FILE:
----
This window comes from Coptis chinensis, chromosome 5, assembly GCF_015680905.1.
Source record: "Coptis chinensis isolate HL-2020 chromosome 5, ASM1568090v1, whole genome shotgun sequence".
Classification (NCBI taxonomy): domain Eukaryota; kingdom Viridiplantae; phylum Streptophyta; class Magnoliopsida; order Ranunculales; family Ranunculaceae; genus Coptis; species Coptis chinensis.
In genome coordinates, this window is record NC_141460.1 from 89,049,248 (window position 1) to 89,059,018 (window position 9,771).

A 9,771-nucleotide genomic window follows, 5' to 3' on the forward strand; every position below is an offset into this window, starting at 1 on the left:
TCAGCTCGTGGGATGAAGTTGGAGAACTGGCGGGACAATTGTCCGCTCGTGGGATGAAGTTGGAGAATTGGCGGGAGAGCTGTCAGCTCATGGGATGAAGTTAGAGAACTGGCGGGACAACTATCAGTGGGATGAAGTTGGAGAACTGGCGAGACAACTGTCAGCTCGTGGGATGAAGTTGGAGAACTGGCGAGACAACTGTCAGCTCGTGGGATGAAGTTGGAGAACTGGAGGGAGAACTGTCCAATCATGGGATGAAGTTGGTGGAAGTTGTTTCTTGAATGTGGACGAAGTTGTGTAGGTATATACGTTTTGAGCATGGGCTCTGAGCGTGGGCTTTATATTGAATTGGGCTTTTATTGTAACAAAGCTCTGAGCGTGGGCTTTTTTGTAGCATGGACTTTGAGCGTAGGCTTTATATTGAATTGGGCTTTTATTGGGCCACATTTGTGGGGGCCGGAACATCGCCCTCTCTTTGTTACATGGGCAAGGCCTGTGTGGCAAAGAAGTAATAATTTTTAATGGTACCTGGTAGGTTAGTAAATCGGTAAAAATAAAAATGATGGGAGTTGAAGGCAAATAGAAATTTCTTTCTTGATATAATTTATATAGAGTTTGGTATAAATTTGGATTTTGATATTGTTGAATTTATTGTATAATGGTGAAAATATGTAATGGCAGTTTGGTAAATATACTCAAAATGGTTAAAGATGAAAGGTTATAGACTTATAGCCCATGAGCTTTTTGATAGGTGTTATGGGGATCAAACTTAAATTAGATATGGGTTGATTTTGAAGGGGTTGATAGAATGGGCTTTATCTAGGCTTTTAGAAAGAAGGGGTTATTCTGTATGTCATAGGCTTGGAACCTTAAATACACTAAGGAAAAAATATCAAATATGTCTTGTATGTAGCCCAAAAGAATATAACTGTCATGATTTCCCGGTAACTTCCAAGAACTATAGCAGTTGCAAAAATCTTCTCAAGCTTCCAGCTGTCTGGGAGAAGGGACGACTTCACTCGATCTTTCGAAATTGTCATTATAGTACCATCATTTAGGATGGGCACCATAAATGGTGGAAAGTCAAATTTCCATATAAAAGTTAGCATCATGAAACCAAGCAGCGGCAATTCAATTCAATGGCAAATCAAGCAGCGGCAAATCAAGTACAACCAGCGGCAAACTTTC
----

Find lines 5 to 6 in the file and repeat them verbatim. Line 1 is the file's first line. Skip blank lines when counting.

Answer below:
A 9,771-nucleotide genomic window follows, 5' to 3' on the forward strand; every position below is an offset into this window, starting at 1 on the left:
TCAGCTCGTGGGATGAAGTTGGAGAACTGGCGGGACAATTGTCCGCTCGTGGGATGAAGTTGGAGAATTGGCGGGAGAGCTGTCAGCTCATGGGATGAAGTTAGAGAACTGGCGGGACAACTATCAGTGGGATGAAGTTGGAGAACTGGCGAGACAACTGTCAGCTCGTGGGATGAAGTTGGAGAACTGGCGAGACAACTGTCAGCTCGTGGGATGAAGTTGGAGAACTGGAGGGAGAACTGTCCAATCATGGGATGAAGTTGGTGGAAGTTGTTTCTTGAATGTGGACGAAGTTGTGTAGGTATATACGTTTTGAGCATGGGCTCTGAGCGTGGGCTTTATATTGAATTGGGCTTTTATTGTAACAAAGCTCTGAGCGTGGGCTTTTTTGTAGCATGGACTTTGAGCGTAGGCTTTATATTGAATTGGGCTTTTATTGGGCCACATTTGTGGGGGCCGGAACATCGCCCTCTCTTTGTTACATGGGCAAGGCCTGTGTGGCAAAGAAGTAATAATTTTTAATGGTACCTGGTAGGTTAGTAAATCGGTAAAAATAAAAATGATGGGAGTTGAAGGCAAATAGAAATTTCTTTCTTGATATAATTTATATAGAGTTTGGTATAAATTTGGATTTTGATATTGTTGAATTTATTGTATAATGGTGAAAATATGTAATGGCAGTTTGGTAAATATACTCAAAATGGTTAAAGATGAAAGGTTATAGACTTATAGCCCATGAGCTTTTTGATAGGTGTTATGGGGATCAAACTTAAATTAGATATGGGTTGATTTTGAAGGGGTTGATAGAATGGGCTTTATCTAGGCTTTTAGAAAGAAGGGGTTATTCTGTATGTCATAGGCTTGGAACCTTAAATACACTAAGGAAAAAATATCAAATATGTCTTGTATGTAGCCCAAAAGAATATAACTGTCATGATTTCCCGGTAACTTCCAAGAACTATAGCAGTTGCAAAAATCTTCTCAAGCTTCCAGCTGTCTGGGAGAAGGGACGACTTCACTCGATCTTTCGAAATTGTCATTATAGTACCATCATTTAGGATGGGCACCATAAATGGTGGAAAGTCAAATTTCCATATAAAAGTTAGCATCATGAAACCAAGCAGCGGCAATTCAATTCAATGGCAAATCAAGCAGCGGCAAATCAAGTACAACCAGCGGCAAACTTTC